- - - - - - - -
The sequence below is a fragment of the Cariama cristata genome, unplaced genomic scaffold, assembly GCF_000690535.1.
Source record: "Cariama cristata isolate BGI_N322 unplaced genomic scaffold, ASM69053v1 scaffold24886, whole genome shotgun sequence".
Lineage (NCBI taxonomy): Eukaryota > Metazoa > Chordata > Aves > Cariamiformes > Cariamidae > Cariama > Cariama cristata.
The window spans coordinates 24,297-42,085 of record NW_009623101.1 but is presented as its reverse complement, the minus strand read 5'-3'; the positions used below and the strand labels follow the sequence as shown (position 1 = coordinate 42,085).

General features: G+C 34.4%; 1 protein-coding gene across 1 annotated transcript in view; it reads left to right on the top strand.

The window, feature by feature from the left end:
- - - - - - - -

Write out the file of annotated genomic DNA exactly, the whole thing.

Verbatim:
The sequence below is a fragment of the Cariama cristata genome, unplaced genomic scaffold, assembly GCF_000690535.1.
Source record: "Cariama cristata isolate BGI_N322 unplaced genomic scaffold, ASM69053v1 scaffold24886, whole genome shotgun sequence".
Lineage (NCBI taxonomy): Eukaryota > Metazoa > Chordata > Aves > Cariamiformes > Cariamidae > Cariama > Cariama cristata.
The window spans coordinates 24,297-42,085 of record NW_009623101.1 but is presented as its reverse complement, the minus strand read 5'-3'; the positions used below and the strand labels follow the sequence as shown (position 1 = coordinate 42,085).

General features: G+C 34.4%; 1 protein-coding gene across 1 annotated transcript in view; it reads left to right on the top strand.

The window, feature by feature from the left end: